There is one statewide issue on the May 6 primary ballot in Ohio, and its importance should not be missed by voters. It involves local governments across the state, generating money to assist with major construction projects. Issue 1 would renew for 10 years the State Capital Improvement Program, a successful, bipartisan effort that has funded more than 11,500 projects since first approved by voters in 1987.
Passage of Issue 1 would allow the state to use general revenue funds to back bonds, providing $175 million in each of the first five years (beginning in July 2016) and $200 million a year for the following five years. That’s an increase from the current level of $150 million a year.
Issue 1 is affordable. It does not involve a tax increase and would keep the state safely below its constitutional debt-service limit. We recommend voting yes on Issue 1 on May 6.
Renewed twice, in 1995 and 2005, the capital improvement program disburses funds largely on a per-capita basis to 19 district committees. They apply state guidelines to select projects submitted by local governments in their area, funding up to 90 percent of repairs and replacements and up to 50 percent for new construction and expansions. In all of its years, the program has seen no hint of scandal.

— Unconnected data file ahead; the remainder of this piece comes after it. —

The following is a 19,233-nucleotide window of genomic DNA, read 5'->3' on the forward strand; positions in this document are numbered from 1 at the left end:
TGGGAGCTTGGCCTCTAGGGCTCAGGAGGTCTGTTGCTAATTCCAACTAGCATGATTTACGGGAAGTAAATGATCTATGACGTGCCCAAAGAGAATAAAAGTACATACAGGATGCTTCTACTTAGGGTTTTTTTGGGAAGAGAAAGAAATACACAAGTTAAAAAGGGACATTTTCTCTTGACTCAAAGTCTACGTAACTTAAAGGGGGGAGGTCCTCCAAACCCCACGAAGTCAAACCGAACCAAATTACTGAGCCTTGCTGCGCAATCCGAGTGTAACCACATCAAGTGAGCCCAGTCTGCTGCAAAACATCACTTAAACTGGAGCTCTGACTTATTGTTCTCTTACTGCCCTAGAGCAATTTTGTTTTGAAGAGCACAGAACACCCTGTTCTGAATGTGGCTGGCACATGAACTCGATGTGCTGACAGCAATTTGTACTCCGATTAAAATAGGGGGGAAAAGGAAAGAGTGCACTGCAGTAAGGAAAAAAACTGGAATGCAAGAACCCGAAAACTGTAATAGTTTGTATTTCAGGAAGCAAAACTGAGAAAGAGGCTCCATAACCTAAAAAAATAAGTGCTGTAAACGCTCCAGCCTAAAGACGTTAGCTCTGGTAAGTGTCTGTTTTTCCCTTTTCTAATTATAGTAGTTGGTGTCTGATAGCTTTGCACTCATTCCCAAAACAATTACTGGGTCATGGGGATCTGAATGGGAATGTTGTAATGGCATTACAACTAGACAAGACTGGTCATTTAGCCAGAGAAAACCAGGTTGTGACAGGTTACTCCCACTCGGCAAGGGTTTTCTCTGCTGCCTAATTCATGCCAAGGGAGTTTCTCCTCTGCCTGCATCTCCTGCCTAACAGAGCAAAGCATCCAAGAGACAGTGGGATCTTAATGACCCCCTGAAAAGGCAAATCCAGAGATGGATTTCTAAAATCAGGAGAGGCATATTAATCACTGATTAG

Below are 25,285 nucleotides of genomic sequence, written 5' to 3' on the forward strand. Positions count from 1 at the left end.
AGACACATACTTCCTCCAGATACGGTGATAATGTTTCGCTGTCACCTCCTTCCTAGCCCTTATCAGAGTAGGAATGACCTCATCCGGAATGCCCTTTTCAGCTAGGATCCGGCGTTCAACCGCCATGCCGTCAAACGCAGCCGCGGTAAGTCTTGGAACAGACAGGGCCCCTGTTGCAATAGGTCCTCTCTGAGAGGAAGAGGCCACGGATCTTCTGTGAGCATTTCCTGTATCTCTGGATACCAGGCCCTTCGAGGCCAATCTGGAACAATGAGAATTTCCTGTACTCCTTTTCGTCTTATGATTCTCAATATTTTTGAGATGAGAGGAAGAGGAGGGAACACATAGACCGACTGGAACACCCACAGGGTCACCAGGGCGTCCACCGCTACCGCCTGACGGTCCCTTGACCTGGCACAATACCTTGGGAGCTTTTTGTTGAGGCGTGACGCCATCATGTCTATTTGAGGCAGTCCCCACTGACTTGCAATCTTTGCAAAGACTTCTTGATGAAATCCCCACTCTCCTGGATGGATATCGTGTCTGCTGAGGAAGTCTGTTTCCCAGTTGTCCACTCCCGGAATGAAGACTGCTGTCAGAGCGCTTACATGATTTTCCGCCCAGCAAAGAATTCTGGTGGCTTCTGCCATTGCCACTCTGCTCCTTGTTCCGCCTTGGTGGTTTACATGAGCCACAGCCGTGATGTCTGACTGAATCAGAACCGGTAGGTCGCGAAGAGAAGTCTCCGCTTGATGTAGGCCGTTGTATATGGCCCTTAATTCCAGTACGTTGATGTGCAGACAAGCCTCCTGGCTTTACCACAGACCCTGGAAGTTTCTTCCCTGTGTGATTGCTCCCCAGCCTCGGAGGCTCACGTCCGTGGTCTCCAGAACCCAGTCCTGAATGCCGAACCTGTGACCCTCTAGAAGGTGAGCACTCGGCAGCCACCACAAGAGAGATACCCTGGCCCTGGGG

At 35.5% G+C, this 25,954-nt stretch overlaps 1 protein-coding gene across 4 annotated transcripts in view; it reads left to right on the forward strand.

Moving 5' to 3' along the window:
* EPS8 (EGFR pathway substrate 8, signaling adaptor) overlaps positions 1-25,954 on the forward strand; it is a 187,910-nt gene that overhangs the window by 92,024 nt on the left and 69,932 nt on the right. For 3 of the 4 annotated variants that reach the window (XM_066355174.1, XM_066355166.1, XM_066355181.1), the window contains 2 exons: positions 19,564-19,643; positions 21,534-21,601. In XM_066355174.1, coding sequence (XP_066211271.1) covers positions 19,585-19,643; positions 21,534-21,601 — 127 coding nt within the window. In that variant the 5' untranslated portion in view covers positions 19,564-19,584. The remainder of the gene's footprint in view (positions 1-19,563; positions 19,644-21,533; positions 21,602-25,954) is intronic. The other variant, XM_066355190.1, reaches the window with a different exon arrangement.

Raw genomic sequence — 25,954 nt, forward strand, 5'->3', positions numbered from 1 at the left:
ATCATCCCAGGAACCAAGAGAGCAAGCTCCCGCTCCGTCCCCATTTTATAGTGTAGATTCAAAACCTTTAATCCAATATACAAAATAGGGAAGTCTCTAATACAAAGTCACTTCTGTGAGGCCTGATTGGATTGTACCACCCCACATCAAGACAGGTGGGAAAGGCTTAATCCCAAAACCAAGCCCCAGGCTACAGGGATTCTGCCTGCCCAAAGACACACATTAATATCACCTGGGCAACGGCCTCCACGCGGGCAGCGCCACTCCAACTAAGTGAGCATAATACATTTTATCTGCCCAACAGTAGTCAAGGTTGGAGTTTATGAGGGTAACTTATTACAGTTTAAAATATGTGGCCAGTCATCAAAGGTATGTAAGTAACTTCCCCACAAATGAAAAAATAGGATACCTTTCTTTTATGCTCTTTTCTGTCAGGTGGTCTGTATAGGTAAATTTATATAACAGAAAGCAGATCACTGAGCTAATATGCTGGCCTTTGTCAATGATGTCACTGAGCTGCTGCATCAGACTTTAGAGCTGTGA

A big reason for the popularity of the program is that local officials make the final decisions, often using the money to advance large-scale projects that might otherwise be delayed indefinitely. Without state support, it is estimated that 90 percent of the projects supported by the State Capital Improvement Program would never have been completed. Grants and loans cover a variety of infrastructure needs, including roads, bridges, water supply, wastewater treatment, storm water collection and solid waste disposal.
In all, Summit County, which forms a district, has received more than $185 million, the money crucial to projects such as the new Goodyear headquarters. The state money helps to leverage other funds, the $185 million part of projects costing more than $433 million.
Across Ohio, support for the program is strong, especially in the wake of deep cuts to local government funds made by Gov. John Kasich and his fellow Republicans in charge of the legislature. In a rare display of bipartisanship, the legislature, urged on by Kasich, voted to put the third renewal of the State Capital Improvement Program on the ballot with just two dissenting votes. Voter approval would ensure a smooth continuation of a program vital to economic development and the state’s quality of life.